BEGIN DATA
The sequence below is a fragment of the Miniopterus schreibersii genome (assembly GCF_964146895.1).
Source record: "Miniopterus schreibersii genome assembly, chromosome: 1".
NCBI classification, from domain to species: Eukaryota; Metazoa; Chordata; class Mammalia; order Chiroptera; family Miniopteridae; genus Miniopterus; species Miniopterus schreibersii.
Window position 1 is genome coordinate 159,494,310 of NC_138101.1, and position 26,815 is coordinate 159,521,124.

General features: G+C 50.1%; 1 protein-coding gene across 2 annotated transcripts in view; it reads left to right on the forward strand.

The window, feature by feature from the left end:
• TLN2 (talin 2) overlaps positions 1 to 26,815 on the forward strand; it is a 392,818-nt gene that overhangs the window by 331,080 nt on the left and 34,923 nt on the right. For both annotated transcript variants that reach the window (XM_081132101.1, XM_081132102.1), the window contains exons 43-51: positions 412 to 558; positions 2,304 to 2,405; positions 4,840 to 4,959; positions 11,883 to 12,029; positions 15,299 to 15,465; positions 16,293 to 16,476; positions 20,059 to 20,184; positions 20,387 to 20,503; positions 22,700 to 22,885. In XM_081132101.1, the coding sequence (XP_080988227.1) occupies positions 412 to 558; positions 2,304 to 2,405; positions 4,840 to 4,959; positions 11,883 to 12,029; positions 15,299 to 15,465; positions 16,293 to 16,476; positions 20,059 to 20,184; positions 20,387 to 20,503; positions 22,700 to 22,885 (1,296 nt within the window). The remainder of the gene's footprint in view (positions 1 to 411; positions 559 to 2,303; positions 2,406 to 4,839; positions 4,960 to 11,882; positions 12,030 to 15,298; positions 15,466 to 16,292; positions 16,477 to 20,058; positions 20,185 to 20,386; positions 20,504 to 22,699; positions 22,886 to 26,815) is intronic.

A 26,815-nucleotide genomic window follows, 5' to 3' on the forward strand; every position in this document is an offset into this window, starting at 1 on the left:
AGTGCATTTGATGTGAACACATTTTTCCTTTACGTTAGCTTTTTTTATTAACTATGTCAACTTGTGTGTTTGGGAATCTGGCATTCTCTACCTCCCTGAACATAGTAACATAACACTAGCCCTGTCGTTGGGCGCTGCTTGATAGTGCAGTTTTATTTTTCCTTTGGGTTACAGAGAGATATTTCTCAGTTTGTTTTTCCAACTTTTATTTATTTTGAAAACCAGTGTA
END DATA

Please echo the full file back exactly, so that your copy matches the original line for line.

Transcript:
The sequence below is a fragment of the Miniopterus schreibersii genome (assembly GCF_964146895.1).
Source record: "Miniopterus schreibersii genome assembly, chromosome: 1".
NCBI classification, from domain to species: Eukaryota; Metazoa; Chordata; class Mammalia; order Chiroptera; family Miniopteridae; genus Miniopterus; species Miniopterus schreibersii.
Window position 1 is genome coordinate 159,494,310 of NC_138101.1, and position 26,815 is coordinate 159,521,124.

General features: G+C 50.1%; 1 protein-coding gene across 2 annotated transcripts in view; it reads left to right on the forward strand.

The window, feature by feature from the left end:
• TLN2 (talin 2) overlaps positions 1 to 26,815 on the forward strand; it is a 392,818-nt gene that overhangs the window by 331,080 nt on the left and 34,923 nt on the right. For both annotated transcript variants that reach the window (XM_081132101.1, XM_081132102.1), the window contains exons 43-51: positions 412 to 558; positions 2,304 to 2,405; positions 4,840 to 4,959; positions 11,883 to 12,029; positions 15,299 to 15,465; positions 16,293 to 16,476; positions 20,059 to 20,184; positions 20,387 to 20,503; positions 22,700 to 22,885. In XM_081132101.1, the coding sequence (XP_080988227.1) occupies positions 412 to 558; positions 2,304 to 2,405; positions 4,840 to 4,959; positions 11,883 to 12,029; positions 15,299 to 15,465; positions 16,293 to 16,476; positions 20,059 to 20,184; positions 20,387 to 20,503; positions 22,700 to 22,885 (1,296 nt within the window). The remainder of the gene's footprint in view (positions 1 to 411; positions 559 to 2,303; positions 2,406 to 4,839; positions 4,960 to 11,882; positions 12,030 to 15,298; positions 15,466 to 16,292; positions 16,477 to 20,058; positions 20,185 to 20,386; positions 20,504 to 22,699; positions 22,886 to 26,815) is intronic.

A 26,815-nucleotide genomic window follows, 5' to 3' on the forward strand; every position in this document is an offset into this window, starting at 1 on the left:
AGTGCATTTGATGTGAACACATTTTTCCTTTACGTTAGCTTTTTTTATTAACTATGTCAACTTGTGTGTTTGGGAATCTGGCATTCTCTACCTCCCTGAACATAGTAACATAACACTAGCCCTGTCGTTGGGCGCTGCTTGATAGTGCAGTTTTATTTTTCCTTTGGGTTACAGAGAGATATTTCTCAGTTTGTTTTTCCAACTTTTATTTATTTTGAAAACCAGTGTA